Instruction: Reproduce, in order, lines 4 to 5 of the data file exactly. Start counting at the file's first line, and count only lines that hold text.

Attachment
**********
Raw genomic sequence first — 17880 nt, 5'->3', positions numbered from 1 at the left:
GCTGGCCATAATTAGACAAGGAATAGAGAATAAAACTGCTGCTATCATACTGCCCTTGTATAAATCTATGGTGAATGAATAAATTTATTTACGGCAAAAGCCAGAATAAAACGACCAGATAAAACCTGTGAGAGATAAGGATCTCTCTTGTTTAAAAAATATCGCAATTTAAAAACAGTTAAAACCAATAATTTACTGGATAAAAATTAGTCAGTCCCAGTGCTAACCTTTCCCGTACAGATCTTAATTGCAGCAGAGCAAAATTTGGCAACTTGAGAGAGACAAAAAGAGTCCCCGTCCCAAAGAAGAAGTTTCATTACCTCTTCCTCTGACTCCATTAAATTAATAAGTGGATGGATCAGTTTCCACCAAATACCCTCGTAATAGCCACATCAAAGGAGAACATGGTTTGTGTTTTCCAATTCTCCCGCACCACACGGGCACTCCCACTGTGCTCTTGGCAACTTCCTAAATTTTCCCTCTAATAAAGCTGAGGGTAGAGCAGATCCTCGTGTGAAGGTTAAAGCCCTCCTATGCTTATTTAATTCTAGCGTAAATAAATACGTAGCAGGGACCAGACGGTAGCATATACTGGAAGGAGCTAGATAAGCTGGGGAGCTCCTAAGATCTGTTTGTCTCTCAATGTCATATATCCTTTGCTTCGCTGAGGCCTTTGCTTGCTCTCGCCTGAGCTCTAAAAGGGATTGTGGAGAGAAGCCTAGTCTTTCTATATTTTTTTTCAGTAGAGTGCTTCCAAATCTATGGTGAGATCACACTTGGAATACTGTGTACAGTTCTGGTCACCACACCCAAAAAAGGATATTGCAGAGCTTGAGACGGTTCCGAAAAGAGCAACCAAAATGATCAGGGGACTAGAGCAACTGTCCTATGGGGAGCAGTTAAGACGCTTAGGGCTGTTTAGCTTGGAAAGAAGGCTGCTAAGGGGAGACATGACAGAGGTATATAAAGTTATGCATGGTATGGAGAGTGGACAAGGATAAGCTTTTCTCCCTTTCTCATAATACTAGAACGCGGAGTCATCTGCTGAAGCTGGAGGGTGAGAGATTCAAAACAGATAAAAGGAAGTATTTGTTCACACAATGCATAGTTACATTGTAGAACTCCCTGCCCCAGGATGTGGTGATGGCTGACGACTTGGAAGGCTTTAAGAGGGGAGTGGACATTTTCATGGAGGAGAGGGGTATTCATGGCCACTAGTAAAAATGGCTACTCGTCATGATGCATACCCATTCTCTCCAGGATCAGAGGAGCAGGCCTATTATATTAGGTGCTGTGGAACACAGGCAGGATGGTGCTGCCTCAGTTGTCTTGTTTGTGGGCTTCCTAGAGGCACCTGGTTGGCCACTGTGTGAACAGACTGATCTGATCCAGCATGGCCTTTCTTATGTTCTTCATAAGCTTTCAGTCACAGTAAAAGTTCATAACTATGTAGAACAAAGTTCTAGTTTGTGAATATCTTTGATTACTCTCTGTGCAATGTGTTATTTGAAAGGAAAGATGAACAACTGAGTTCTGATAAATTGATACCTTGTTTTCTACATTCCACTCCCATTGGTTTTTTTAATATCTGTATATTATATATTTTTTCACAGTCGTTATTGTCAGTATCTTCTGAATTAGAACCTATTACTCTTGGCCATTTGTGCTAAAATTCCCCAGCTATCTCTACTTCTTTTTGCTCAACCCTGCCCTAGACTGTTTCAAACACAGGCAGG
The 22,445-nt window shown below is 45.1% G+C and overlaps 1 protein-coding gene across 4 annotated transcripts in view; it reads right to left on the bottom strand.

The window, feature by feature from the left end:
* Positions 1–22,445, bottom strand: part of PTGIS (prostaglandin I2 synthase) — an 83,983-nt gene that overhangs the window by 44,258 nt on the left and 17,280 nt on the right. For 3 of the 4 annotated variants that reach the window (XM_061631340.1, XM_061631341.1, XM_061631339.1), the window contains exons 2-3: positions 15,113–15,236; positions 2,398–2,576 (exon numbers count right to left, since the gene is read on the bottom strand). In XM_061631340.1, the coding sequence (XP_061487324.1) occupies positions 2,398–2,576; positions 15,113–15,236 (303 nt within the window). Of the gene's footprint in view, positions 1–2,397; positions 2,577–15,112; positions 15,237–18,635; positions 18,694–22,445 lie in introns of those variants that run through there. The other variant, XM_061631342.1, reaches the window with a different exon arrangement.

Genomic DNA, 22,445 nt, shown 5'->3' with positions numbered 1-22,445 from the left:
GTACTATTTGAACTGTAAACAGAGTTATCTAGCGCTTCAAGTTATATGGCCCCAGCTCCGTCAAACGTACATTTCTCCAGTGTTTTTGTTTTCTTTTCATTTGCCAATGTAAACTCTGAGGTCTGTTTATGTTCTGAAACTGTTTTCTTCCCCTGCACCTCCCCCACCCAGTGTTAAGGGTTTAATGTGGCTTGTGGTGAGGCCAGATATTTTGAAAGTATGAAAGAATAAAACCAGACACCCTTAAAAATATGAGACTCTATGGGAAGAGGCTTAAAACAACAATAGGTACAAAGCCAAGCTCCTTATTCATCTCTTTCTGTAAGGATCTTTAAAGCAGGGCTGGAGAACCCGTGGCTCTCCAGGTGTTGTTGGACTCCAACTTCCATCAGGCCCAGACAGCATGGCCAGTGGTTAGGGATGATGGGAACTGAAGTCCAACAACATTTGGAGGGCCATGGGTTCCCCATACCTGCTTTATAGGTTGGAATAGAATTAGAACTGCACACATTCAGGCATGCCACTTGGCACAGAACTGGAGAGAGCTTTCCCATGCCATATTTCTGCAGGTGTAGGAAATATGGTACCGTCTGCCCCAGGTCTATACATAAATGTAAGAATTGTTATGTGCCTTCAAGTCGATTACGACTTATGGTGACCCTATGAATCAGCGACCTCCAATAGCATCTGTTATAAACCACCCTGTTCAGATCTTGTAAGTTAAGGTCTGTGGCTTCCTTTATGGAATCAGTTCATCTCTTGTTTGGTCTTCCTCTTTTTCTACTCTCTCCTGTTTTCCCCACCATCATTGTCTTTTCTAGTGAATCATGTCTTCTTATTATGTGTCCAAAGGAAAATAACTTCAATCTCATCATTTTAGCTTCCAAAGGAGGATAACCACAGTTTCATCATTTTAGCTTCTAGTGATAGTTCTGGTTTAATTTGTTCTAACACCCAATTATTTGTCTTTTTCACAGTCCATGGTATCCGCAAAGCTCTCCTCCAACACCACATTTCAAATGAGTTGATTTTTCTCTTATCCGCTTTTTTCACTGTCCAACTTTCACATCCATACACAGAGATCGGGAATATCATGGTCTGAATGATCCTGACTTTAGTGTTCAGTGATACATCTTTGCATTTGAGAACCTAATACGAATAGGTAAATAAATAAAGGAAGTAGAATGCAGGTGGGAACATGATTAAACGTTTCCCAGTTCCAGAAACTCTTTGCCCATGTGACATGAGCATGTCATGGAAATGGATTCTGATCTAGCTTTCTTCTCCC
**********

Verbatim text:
The window, feature by feature from the left end:
* Positions 1–22,445, bottom strand: part of PTGIS (prostaglandin I2 synthase) — an 83,983-nt gene that overhangs the window by 44,258 nt on the left and 17,280 nt on the right. For 3 of the 4 annotated variants that reach the window (XM_061631340.1, XM_061631341.1, XM_061631339.1), the window contains exons 2-3: positions 15,113–15,236; positions 2,398–2,576 (exon numbers count right to left, since the gene is read on the bottom strand). In XM_061631340.1, the coding sequence (XP_061487324.1) occupies positions 2,398–2,576; positions 15,113–15,236 (303 nt within the window). Of the gene's footprint in view, positions 1–2,397; positions 2,577–15,112; positions 15,237–18,635; positions 18,694–22,445 lie in introns of those variants that run through there. The other variant, XM_061631342.1, reaches the window with a different exon arrangement.